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Forwarded to SYITS:
J. David Jentsch (pronounced "Yench") uses primates in addiction studies.
 
Interestingly, the article written about him in the Los Angeles Times ends with his saying that animals don't suffer the psychosocial pain that underlies addiction. Jentsch has therein unwittingly cited and acknowledged one of the arguments made by the animal rights movement!

Substance abuse is clearly an area of inquiry that lends itself admirably to human clinical studies. People, unlike animals, can dialogue with the examiner and discuss their experiences with addiction. Millions of dollars squandered to make tweakers out of monkeys could be allocated for educational and counseling programs to identify and address the socioeconomic and psychodynamic underpinnings of addiction in populations at risk for use of intoxicants.

Here are another couple of points. Jentsch claims in a radio interview with Dr. Jerry Vlasak (see link below) that he needs to "sacrifice" a certain number of animals to look at their brains and attempt to discover the molecular changes that occur as a result of addiction. So, how long does it take to do that? These vivisectors perform the same experiments repeatedly for decades. And why don't they just autopsy the brains of deceased human addicts?


To listen to the KPCC Radio interview with vivisector J. David Jentsch and Jerry Vlasak, M.D., visit: _http://www.scpr. org/programs/ airtalk/_ (http://www.scpr. org/programs/ airtalk/ )

Vivisectors like to paint themselves as altruistic "doctors" searching for "cures" for human ailments, but in reality they are simply psychopaths drawn to a legal and remunerative avenue which channels their impulses to torture and murder other living beings and serves to prop up the medical and pharmaceutical industries as our poor diets, polluted environment, and disastrous personal behaviors far outstrip our heritable predilections as contributors to ultimate illness. Notice how there seems to be a plethora of psychologists among their ranks. Animal abuse is one of the hallmark symptoms of psychopathology. Another is the complete inability to empathize with the suffering of other sentient beings while wailing with abject indignation when the tables are turned.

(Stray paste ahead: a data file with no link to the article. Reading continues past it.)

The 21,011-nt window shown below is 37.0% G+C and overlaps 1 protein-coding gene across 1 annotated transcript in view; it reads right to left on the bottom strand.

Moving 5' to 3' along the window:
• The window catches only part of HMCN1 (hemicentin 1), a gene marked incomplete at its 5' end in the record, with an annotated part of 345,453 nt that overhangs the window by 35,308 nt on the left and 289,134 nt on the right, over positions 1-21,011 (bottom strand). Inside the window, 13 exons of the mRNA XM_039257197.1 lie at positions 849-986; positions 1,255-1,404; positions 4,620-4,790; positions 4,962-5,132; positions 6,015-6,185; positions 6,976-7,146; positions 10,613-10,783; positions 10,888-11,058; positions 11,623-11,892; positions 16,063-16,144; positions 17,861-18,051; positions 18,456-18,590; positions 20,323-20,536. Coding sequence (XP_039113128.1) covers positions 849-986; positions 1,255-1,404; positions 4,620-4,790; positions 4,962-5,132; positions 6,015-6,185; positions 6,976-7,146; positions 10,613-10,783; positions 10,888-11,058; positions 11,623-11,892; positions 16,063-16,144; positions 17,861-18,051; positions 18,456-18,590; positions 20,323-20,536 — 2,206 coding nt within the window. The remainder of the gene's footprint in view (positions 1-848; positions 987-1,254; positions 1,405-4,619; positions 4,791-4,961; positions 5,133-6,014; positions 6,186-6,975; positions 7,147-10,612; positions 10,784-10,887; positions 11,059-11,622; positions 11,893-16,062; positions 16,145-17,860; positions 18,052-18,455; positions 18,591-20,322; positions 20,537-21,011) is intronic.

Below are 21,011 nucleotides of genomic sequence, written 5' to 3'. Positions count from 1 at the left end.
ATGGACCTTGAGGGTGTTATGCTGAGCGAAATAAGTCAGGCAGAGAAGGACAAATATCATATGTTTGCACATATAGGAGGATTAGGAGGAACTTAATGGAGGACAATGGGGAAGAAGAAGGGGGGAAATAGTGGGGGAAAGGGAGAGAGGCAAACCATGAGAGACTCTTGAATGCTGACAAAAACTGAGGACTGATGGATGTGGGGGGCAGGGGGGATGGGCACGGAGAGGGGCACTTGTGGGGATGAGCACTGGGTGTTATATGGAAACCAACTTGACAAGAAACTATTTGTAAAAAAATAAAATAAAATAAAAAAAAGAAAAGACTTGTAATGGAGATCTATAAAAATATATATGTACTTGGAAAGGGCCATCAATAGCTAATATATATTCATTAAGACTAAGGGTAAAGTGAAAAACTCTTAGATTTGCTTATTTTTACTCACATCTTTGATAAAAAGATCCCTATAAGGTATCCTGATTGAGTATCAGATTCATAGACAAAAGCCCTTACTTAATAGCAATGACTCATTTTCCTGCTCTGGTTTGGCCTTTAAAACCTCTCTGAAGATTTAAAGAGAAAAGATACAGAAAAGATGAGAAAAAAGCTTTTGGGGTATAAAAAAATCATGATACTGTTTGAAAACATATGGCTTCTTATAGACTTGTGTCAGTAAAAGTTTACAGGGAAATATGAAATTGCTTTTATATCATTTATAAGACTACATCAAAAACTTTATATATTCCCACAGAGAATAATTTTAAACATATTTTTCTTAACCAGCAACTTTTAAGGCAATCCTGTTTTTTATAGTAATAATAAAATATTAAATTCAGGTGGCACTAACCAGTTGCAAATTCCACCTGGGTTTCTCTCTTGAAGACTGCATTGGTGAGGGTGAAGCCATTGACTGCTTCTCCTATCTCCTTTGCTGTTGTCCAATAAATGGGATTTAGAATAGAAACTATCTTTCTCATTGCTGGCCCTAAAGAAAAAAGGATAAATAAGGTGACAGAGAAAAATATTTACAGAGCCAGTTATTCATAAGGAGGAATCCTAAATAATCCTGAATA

The vivisectors also know that test data cannot be reliably extrapolated from one species to another - no matter how "close" they are phylogenetically. Most of our diseases are the result of faulty lifestyle choices. Addiction, especially, is entirely volitional - and most people are well aware of its untoward consequences before making the ruinous decision to flirt with such a formidable adversary.

I also observe the saturation of the field with Jews. As a Jew, myself, I must ask what we as a people have learned from - how we have morally evolved as a result of - the Holocaust. The antebellum white landed gentry believed that they were entitled to keep slaves because blacks were "inferior" to whites. Adolph Hitler felt that he had the right to put 6,000,000 Jews into gas chambers and ovens because Semites were "inferior" to Aryans. And Jentsch perceives that he has a license to experiment on primates because animals are "inferior" to humans.

Jentsch states that animals are not on a trajectory toward becoming fully human. Neither is a retarded baby or a child with terminal cancer. Besides, when it comes to suffering, we are all equal. How about the argument that exploiting one group may do some good for another? Certainly free labor benefited the Southern plantation owners and expropriating the worldly assets of millions of European Jews was immensely profitable for the Nazis!

Vivisection is a morally repugnant, scientifically fraudulent, and blatantly anachronistic method of research. It is both an animal rights and a human rights issue. Jentsch harms both animals and people; he empirically has the interests of neither at heart.

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